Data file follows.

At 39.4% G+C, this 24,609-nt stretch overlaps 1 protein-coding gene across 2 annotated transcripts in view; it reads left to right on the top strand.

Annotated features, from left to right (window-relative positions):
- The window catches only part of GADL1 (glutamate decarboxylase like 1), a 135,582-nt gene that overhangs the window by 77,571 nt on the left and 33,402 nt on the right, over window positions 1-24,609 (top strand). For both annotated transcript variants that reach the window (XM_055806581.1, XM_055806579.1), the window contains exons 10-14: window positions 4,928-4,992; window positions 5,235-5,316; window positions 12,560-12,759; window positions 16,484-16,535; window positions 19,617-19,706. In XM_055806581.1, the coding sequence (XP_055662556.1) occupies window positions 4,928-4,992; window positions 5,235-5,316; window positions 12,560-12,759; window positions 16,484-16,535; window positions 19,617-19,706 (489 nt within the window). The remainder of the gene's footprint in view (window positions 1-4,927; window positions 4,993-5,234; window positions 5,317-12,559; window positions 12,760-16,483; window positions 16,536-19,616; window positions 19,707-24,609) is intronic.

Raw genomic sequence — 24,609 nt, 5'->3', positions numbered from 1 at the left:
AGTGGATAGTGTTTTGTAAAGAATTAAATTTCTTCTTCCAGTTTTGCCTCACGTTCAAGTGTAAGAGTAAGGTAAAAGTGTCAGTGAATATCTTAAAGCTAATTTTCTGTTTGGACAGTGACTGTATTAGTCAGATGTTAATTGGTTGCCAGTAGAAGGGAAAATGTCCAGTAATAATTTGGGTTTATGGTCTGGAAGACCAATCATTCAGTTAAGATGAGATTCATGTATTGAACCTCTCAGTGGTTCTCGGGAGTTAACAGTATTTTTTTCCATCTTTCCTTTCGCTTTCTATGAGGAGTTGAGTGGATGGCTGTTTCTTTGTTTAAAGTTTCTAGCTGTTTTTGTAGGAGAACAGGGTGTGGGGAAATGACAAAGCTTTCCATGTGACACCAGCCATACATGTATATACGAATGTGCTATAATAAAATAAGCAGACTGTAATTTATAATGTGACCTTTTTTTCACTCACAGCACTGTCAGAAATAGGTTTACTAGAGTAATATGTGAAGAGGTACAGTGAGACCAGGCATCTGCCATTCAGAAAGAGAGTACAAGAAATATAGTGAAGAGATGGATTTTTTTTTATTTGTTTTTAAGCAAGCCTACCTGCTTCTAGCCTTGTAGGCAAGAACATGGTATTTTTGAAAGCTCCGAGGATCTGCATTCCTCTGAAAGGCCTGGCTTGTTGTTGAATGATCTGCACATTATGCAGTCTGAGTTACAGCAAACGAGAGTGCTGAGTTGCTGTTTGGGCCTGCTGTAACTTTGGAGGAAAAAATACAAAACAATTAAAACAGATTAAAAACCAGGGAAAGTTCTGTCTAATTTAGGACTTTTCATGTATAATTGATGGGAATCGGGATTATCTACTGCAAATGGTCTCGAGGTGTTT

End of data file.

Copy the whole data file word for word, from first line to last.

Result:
At 39.4% G+C, this 24,609-nt stretch overlaps 1 protein-coding gene across 2 annotated transcripts in view; it reads left to right on the top strand.

Annotated features, from left to right (window-relative positions):
- The window catches only part of GADL1 (glutamate decarboxylase like 1), a 135,582-nt gene that overhangs the window by 77,571 nt on the left and 33,402 nt on the right, over window positions 1-24,609 (top strand). For both annotated transcript variants that reach the window (XM_055806581.1, XM_055806579.1), the window contains exons 10-14: window positions 4,928-4,992; window positions 5,235-5,316; window positions 12,560-12,759; window positions 16,484-16,535; window positions 19,617-19,706. In XM_055806581.1, the coding sequence (XP_055662556.1) occupies window positions 4,928-4,992; window positions 5,235-5,316; window positions 12,560-12,759; window positions 16,484-16,535; window positions 19,617-19,706 (489 nt within the window). The remainder of the gene's footprint in view (window positions 1-4,927; window positions 4,993-5,234; window positions 5,317-12,559; window positions 12,760-16,483; window positions 16,536-19,616; window positions 19,707-24,609) is intronic.

Raw genomic sequence — 24,609 nt, 5'->3', positions numbered from 1 at the left:
AGTGGATAGTGTTTTGTAAAGAATTAAATTTCTTCTTCCAGTTTTGCCTCACGTTCAAGTGTAAGAGTAAGGTAAAAGTGTCAGTGAATATCTTAAAGCTAATTTTCTGTTTGGACAGTGACTGTATTAGTCAGATGTTAATTGGTTGCCAGTAGAAGGGAAAATGTCCAGTAATAATTTGGGTTTATGGTCTGGAAGACCAATCATTCAGTTAAGATGAGATTCATGTATTGAACCTCTCAGTGGTTCTCGGGAGTTAACAGTATTTTTTTCCATCTTTCCTTTCGCTTTCTATGAGGAGTTGAGTGGATGGCTGTTTCTTTGTTTAAAGTTTCTAGCTGTTTTTGTAGGAGAACAGGGTGTGGGGAAATGACAAAGCTTTCCATGTGACACCAGCCATACATGTATATACGAATGTGCTATAATAAAATAAGCAGACTGTAATTTATAATGTGACCTTTTTTTCACTCACAGCACTGTCAGAAATAGGTTTACTAGAGTAATATGTGAAGAGGTACAGTGAGACCAGGCATCTGCCATTCAGAAAGAGAGTACAAGAAATATAGTGAAGAGATGGATTTTTTTTTATTTGTTTTTAAGCAAGCCTACCTGCTTCTAGCCTTGTAGGCAAGAACATGGTATTTTTGAAAGCTCCGAGGATCTGCATTCCTCTGAAAGGCCTGGCTTGTTGTTGAATGATCTGCACATTATGCAGTCTGAGTTACAGCAAACGAGAGTGCTGAGTTGCTGTTTGGGCCTGCTGTAACTTTGGAGGAAAAAATACAAAACAATTAAAACAGATTAAAAACCAGGGAAAGTTCTGTCTAATTTAGGACTTTTCATGTATAATTGATGGGAATCGGGATTATCTACTGCAAATGGTCTCGAGGTGTTT